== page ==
These activities include quite a lot of tedious or repetitive administrative tasks. It’s precisely those that AI can help tackle with unparalleled efficiency. Banks, insurance companies, asset managers and the like will adopt AI tools sooner or later, if they haven’t done so already.

The sheer appeal of AI, combined with the very nature of their business makes it a certainty that these companies—pretty much the entire financial sector, really—will fall under the AI Act’s scope. They should prepare accordingly. But how to proceed?

The EU AI Act is a theoretical text that sets high-level standards. It doesn’t provide specific rules industry by industry, nor does it go into the detail of operations, where the proverbial devil likes to hide.

That means there is no single way to achieve compliance, and companies can expect quite a bit of room to adapt their organisation and operationalise the compliance process. Freedom of action is a good thing for sure. It allows a high degree of fitness with the companies’ own needs and organisation, but it also gives way to mistakes—here’s your devil getting out of hiding.

As a consequence, every level of responsibility within any given company needs to take part in the sound adoption of AI systems. Considering the scale of the potential benefits of AI use on the one hand, and the changes required and risks involved on the other, it’s a strategic matter: one on which the Board typically has to take position. Hence, it will be the Board’s job to give strategic orientation and appoint the right people to make it a reality in the company.

Implementation then starts at C-suite level. It may be useful to create an office dedicated to AI, particularly in AI ethics, quite like the GDPR’s Data Protection Officer. This AI officer should conduct a gap analysis to assess the company’s needs related to AI systems, and allocate resources to AI design, monitoring and reporting.

Further down the corporate ladder, managers and staff will be responsible for organising operations. They will have to pay close attention to the type of AI (high-risk, General Purpose, or—perish the thought—prohibited AI) they run, while monitoring the level of risk associated.

AI risk monitoring isn’t an option

The EU legislator’s functional approach on the text’s key concepts has a major consequence, well worth mentioning. AI systems, risk levels, providers and deployers: none of these notions are set in stone. On the contrary, they are likely to change along with product developments or stakeholders’ choices, depending on the situation. As this risk status evolves up or down, so does the compliance burden.

A basic AI system can suddenly turn into a high-risk one as it gets more complex or starts carrying a systemic risk, thus triggering the obligation to set up a risk management programme, and to automatically log events. Just like if you are a huge car tuning fan, there is a high chance the police will want to see some paperwork when you start planting jet engines in the trunk of your Renault 5 GT Turbo.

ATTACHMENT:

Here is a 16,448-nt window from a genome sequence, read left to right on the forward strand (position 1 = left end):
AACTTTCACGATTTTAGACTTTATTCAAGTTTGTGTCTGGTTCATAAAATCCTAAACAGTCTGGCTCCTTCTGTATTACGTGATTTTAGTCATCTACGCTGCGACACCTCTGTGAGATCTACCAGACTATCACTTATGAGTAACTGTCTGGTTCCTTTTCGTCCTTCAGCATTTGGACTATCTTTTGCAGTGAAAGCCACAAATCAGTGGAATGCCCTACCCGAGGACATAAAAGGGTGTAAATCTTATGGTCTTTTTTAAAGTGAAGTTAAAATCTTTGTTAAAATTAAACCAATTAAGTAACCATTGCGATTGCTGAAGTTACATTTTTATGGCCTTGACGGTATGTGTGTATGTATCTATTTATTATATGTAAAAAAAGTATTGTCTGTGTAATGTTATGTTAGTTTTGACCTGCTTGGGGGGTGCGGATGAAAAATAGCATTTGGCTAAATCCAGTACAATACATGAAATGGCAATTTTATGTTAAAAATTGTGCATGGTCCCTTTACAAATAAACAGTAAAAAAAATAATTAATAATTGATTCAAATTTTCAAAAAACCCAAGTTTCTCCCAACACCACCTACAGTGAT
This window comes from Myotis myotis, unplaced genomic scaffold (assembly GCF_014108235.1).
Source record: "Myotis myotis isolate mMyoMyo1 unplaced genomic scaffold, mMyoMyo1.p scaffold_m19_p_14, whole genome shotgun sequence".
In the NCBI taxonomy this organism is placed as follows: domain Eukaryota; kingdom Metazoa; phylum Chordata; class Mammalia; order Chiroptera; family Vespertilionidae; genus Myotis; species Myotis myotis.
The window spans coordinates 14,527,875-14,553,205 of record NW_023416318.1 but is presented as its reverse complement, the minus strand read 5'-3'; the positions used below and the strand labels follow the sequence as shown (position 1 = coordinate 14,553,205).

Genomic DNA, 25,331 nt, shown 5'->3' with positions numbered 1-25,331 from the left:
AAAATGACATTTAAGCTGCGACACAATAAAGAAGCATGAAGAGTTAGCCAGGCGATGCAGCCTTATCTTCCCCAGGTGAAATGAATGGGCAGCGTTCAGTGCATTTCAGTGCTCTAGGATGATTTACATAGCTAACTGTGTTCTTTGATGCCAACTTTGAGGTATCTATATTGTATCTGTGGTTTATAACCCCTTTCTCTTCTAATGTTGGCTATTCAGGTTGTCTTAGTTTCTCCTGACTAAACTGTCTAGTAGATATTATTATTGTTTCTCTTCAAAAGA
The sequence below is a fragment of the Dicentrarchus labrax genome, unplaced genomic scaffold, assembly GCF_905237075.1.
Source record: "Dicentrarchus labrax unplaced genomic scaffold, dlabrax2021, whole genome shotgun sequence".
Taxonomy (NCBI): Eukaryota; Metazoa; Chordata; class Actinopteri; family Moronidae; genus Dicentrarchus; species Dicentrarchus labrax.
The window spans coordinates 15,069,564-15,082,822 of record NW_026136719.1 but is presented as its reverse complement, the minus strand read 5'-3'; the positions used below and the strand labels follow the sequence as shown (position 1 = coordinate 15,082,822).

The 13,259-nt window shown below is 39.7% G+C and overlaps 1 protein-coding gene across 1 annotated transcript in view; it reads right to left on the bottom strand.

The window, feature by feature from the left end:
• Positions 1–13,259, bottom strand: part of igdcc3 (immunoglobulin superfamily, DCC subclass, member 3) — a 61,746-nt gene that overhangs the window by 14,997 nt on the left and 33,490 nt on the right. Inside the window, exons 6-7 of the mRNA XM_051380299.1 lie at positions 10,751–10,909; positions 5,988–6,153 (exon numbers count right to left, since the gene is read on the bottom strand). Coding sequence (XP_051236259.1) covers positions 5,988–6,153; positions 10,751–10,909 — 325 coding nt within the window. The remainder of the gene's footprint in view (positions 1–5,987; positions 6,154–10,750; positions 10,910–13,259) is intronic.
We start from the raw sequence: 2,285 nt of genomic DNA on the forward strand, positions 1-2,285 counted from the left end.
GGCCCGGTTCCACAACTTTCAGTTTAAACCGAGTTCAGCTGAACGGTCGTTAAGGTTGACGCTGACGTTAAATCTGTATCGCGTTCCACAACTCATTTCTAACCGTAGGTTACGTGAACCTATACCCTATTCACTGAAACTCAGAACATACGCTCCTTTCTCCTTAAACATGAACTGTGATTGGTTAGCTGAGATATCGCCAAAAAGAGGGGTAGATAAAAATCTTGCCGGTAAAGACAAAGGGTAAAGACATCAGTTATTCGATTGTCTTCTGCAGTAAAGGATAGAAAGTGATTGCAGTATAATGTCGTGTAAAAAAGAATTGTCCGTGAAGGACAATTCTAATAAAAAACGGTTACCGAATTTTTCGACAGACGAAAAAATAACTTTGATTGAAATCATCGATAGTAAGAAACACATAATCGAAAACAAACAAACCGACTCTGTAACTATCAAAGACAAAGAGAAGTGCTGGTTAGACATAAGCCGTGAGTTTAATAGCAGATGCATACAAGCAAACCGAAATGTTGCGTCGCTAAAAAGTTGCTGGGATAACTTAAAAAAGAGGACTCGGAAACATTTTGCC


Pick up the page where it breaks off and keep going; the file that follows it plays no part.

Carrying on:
Paying close and constant attention to AI systems’ risk levels, as well as to the company’s status regarding these systems, is the only way to assess the degree of compliance required and make sure everyone is on the right side of the steering wheel.

All of this implies that companies will need to count on people with the relevant background in sufficient numbers: data scientists, data engineers, developers, to name a few. Basically, all profiles that are notoriously hard to source in the current business context. That may also involve significant investments in training to acquire, develop and maintain the right set of skills. Do you remember how tormented Leonard was about his upcoming AI training—and how relieved he felt reading this blog entry?

The AI landscape’s governance: at EU or at Luxembourg level?

The European Commission (EU’s main executive body) recently decided to create a European AI Office, in parallel with the AI Act. The AI Office will be tasked with providing guidance for its sound implementation. As the EU’s centre of AI expertise, it will help the Commission in its evaluation, control and sanctions duties across the AI landscape.

In dialogue with all of the stakeholders of the AI field—scientists, industry leaders, think tanks, or civil society representatives—the AI Office will provide knowledge, expertise and support to the authorities, both at European and national level, to foster well-informed decision making and set the grounds for a single European AI governance system.

However, this new Office’s operations shouldn’t affect national competent authorities’ powers and competences. This raises the question of a future Luxembourg AI supervisory authority.